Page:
Three Charts on America’s Not-So-Bubbly Subprime Auto Loans

U.S. consumers cut their collective household debt by $18 billion last quarter. While the nation pulled back on mortgages, borrowers took $30 billion in new auto loans—the biggest increase of any type of debt, according to data from the Federal Reserve Bank of New York (PDF). Although the rise in auto lending could raise a red flag, particularly for loans to subprime borrowers, a deeper look at the data shows that we are far from bubble territory.

Four economists at the New York Fed took a deep dive into auto loans a year ago and found that there wasn’t a “disproportionate or unusual volume of new loans being issued to riskier borrowers.” As we reported last week, it was unlikely that the trend was going to change significantly in the past year. The data reported by the New York Fed isn’t adjusted for inflation. Taking inflation into account, even with the recent growth the new data show the market is still below levels typical before the bubble of the mid-Aughts.

Subprime auto loans have grown relatively quickly in the past few years, largely because it crashed so hard during the Great Recession. But overall subprime loans now make up 22 percent of new auto lending, compared with the roughly 28 percent share on average from 2000 to 2004.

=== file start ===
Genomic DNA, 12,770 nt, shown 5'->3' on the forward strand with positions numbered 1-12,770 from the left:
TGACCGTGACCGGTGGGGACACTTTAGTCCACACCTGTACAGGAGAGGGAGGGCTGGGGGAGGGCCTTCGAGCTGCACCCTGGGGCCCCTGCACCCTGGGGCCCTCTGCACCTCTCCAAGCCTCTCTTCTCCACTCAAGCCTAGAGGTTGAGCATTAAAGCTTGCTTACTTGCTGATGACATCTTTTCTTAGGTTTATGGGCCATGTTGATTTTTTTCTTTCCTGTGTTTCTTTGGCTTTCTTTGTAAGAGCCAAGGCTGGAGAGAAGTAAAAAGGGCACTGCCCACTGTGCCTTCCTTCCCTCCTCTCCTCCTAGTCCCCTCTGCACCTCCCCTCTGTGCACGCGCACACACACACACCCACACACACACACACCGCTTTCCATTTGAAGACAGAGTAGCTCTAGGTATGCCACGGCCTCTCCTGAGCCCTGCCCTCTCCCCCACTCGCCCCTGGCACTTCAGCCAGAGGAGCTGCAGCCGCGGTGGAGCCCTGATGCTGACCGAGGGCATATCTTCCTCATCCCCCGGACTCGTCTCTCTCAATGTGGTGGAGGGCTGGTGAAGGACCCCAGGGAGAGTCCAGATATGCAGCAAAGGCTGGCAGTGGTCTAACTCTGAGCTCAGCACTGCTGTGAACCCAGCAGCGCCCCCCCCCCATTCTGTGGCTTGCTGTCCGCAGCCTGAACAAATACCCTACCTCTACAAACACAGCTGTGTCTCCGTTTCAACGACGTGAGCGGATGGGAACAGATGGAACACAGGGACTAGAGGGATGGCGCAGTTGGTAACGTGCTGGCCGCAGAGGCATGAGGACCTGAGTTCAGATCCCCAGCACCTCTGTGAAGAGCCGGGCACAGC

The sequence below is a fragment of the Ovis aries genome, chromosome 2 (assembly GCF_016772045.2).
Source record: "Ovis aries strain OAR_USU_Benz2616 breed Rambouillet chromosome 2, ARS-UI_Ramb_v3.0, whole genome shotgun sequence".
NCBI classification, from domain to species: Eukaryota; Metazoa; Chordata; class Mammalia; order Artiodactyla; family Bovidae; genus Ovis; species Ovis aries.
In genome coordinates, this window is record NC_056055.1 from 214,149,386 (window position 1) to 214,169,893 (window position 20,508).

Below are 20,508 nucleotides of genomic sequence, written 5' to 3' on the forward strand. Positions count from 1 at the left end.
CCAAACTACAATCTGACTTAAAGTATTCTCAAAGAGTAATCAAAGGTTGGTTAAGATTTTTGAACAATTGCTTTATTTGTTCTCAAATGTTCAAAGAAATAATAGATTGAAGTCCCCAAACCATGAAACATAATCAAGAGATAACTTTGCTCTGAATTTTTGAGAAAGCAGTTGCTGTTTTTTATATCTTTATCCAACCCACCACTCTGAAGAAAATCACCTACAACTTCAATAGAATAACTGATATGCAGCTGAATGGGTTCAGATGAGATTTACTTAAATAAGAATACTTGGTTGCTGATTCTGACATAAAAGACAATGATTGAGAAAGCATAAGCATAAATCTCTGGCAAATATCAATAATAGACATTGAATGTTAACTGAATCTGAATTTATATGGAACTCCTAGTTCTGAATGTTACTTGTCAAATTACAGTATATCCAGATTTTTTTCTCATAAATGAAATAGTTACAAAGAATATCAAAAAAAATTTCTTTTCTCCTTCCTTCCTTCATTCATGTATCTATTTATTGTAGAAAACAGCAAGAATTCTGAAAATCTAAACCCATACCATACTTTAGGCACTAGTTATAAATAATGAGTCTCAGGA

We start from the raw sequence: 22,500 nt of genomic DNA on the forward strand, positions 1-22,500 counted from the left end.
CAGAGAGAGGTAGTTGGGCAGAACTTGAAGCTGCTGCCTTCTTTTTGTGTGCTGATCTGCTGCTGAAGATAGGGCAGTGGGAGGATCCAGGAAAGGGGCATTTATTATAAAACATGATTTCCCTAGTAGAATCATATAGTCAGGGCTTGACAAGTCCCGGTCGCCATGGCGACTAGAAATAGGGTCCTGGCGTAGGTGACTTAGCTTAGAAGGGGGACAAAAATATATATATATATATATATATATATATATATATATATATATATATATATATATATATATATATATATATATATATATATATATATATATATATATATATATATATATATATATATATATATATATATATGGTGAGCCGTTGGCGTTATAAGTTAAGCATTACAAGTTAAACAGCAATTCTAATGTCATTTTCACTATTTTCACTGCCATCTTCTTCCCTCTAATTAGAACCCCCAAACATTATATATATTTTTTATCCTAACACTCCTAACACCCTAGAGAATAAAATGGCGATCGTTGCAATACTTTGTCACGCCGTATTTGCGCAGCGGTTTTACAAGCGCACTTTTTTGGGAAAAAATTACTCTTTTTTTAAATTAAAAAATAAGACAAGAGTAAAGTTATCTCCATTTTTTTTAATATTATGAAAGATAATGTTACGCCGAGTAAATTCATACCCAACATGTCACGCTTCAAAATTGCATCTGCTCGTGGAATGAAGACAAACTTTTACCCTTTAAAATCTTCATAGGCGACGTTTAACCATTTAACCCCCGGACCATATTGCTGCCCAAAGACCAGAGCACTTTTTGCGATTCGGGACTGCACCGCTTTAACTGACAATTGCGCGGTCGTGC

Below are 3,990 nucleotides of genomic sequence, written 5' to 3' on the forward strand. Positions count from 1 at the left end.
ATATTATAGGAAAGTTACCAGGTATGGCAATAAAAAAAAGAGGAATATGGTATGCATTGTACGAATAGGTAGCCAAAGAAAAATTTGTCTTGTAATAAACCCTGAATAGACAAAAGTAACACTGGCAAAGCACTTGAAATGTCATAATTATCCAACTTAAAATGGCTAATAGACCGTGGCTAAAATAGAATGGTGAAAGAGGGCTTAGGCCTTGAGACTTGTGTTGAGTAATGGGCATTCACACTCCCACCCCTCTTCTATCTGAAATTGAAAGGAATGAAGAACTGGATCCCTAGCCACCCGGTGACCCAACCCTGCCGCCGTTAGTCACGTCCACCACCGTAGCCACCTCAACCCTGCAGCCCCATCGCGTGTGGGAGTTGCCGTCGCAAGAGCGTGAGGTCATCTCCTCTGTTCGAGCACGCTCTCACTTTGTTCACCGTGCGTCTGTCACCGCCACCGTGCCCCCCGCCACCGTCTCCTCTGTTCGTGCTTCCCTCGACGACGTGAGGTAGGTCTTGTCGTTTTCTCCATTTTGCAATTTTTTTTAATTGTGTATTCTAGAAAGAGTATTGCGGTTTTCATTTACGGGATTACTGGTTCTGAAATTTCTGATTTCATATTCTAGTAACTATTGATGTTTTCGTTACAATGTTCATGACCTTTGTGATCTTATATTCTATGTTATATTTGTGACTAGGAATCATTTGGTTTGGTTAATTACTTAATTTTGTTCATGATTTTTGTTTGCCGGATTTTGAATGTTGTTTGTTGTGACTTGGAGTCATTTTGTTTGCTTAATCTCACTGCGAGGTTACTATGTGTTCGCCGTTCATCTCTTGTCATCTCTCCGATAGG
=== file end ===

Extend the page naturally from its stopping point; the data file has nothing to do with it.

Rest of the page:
Beyond market share, lending to subprime borrowers (with or without inflation) is still below normal levels from before the last credit bubble.

A report this week from Moody’s Analytics found that delinquency rates for subprime loans have “improved to below pre-recession levels.” Last year saw subprime borrowers default more than in 2011 and 2012, but the rate has since fallen. “Nonetheless, it is an area that lenders will want to watch,” Moody’s said, “not only to avoid public scrutiny but to insure they are being compensated appropriately for the risks they are taking.”

Just because there’s no bubble doesn’t mean everything’s OK. There are plenty of examples of unsavory, if not likely predatory, subprime auto lending. We shouldn’t have to flag something as a bubble to bring, as Moody’s might say, “public scrutiny” to the market.

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